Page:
Living in luxury while exploring Angkor Wat.
Paul Burnham Finney
some 40 pearl-gray towering temples to Buddha and Hindu
gods – the ruins of the once-powerful Khmer empire
– poking out of a 160-square-mile jungle, and you
can understand why Cambodia's Angkor Wat (wat means
temple) has nudged the Taj Mahal and the Great Wall out
of first place as the world's hottest destination
for adventure travelers. You can see most of the ancient
(980 to 1220 AD) metropolis of palaces, canals and banays
(irrigation reservoirs) – discovered by French botanist
Henri Mouhot in 1860 – by staying for two or three
nights in Siem Reap, the village closest to Angkor (and
about an hour's flight northeast of Bangkok) that
became a boomtown overnight after the end of Cambodia's
Gigantic face sculptures thought to represent the
Buddhist deity Lokeshvara adorn the 37 surviving towers
of The Bayon, the state temple of Jayavarman VII.
The Raffles Grand Hotel d'Angkor's 60,000
square miles of landscaped gardens boast over 20,000
different species of tropical plants.
The roof garden of the Amansara hotel is an ideal
spot for lunch or early evening drinks, with cushion
seating and low tables shaded by trees.
Grand Hotel d'Angkor
Rates, approximately $225 (breakfast),
$460 (personality suites; breakfast/dinner),
$1,900 (two-bedroom villas; breakfast/dinner)
Rates, approximately $650 (suite; breakfast,
lunch or dinner; wine, spirits, beer and
temple tours), $850 (pool suites)
The place where the carriage trade stays is the 131-room
Grand Hotel d'Angkor, a French colonial
resort opened in 1932 and restored to what might be called
imperial decadence in 1997. Now swathed in tropical flowers,
it plays from its strengths – Art Deco rooms and suites
accented with Cambodian objets d'art, a venerable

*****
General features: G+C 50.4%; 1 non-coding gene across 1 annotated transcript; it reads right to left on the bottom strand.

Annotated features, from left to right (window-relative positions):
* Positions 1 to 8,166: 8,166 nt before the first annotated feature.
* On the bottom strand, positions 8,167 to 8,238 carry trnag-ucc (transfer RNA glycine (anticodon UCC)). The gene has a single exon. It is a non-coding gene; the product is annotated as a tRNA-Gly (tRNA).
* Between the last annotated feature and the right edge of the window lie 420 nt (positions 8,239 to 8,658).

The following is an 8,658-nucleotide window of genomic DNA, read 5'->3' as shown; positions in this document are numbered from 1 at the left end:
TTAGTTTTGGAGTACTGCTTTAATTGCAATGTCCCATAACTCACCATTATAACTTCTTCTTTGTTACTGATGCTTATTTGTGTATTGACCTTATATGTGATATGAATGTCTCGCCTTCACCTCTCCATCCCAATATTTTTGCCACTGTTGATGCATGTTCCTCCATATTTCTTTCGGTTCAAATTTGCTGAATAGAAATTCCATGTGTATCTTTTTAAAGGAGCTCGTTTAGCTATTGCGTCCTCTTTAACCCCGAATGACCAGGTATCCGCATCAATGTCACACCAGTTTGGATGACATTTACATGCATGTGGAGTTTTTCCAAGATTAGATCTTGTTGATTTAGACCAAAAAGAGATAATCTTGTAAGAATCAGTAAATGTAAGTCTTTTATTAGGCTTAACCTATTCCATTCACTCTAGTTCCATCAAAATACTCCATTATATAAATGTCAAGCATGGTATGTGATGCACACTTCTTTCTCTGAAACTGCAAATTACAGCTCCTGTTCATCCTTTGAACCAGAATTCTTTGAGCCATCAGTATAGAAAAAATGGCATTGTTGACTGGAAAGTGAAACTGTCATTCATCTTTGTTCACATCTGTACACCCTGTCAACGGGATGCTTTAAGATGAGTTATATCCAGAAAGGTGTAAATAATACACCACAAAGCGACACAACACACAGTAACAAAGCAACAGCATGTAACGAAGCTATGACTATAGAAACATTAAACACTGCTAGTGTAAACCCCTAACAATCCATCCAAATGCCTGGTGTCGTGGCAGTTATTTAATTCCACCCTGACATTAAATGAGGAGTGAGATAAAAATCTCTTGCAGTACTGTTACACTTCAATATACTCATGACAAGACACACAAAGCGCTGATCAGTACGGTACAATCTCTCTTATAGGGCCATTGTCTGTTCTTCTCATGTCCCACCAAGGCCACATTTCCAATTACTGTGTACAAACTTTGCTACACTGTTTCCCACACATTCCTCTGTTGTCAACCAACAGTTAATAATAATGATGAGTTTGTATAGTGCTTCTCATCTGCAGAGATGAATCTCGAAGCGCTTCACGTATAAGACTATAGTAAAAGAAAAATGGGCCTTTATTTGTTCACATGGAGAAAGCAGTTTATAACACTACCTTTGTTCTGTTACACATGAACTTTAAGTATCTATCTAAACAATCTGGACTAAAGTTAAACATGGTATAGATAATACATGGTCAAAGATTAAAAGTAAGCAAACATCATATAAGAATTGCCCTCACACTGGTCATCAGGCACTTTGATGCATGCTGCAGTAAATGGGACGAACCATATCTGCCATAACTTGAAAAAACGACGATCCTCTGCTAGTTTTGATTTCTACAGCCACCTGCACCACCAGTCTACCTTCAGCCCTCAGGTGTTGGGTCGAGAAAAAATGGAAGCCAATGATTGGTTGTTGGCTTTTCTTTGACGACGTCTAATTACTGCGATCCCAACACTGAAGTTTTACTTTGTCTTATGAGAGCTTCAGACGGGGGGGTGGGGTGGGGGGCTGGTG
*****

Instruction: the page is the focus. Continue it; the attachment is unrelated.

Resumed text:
teak-and-brass elevator cage, charming room butlers, an
immense pool, four formal gardens scintillating in the sunlight
and two tennis courts (with a golf course scheduled for
2006). With a guide chauffeuring you around, it's
best to explore Angkor in the early morning and mid-afternoon,
retreating to Raffles when the sun becomes a broiler during
the lunch hour. Over tea and finger sandwiches or pre-dinner
cocktails in The Elephant Bar you can compare notes with
your fellow guests in a “Which temple bowled you over
the most?” conversation. A typical dinner in the handsome
Restaurant Le Grand might start with Cha Bong Korng (sautéed
lobster with spices, basil and pineapple), move on to Amok
(steamed, minced fish with Khmer spices) and end with a
banana flambé (Grand Marnier and coconut ice cream).
And what's better than a trip to the hotel's
Amrita Spa for a relaxing treatment like the Angkor Escape
that includes a facial ($120).
Glamour abounds across the street as well at the exclusive
a former guesthouse of King Sihanouk that the ultra-luxe
Aman chain of 17 resorts took over in 2002. (Its name is
derived from Sanskrit's aman, meaning peace,
and apsara, or heavenly nymph.) Hidden behind high
white walls, Amansara has a tall, black entrance gate –
the effect is pure chiaroscurro – that slowly swings
open, revealing a free-form pool surrounded by chaise longues
that looks like a still-life painting of exotica. The resort's
12 original guest suites feature understated colors
and all the accessories, cosmetic and digital, you would
ever need – including a Cambodian blue silk sarong
and a bath at dusk with floating lotus flowers, prepared
by the housekeeper. And in a bow to the popularity of personal
pampering, Amansara has just opened 12 additional larger
suites, each with its own private pool, set in a courtyard.
If the cool compound has the look of a Palm Springs resort,
it's what the then-Prince Sihanouk wanted when he
built it in 1962.
Today, in high season (December through April, when temperatures
range between 600 F and 850 F), Amansara can be très
casual chic – call it Pucci hip with pool parties
to while away evenings. If you're feeling flush, Amansara
recommends a helicopter tour of Angkor's sprawling
universe for $3,000. The surprise on departure is to ride
to the airport in the resort's big black 1962 Mercedes
that once reputedly carried Jackie Kennedy.
Burnham Finney, a New York-based writer, has reported on news
and trends in travel round the world for The New York
Times, Travel & Leisure, Food & Wine, Condé
Nast Traveler and Frequent Flyer – with
Southeast Asia one of his specialties.
Image one: Courtesy of Amanresorts, image 2:Courtesy of Raffles
Hotels & Resorts, image 3: Courtesy of Amanresorts.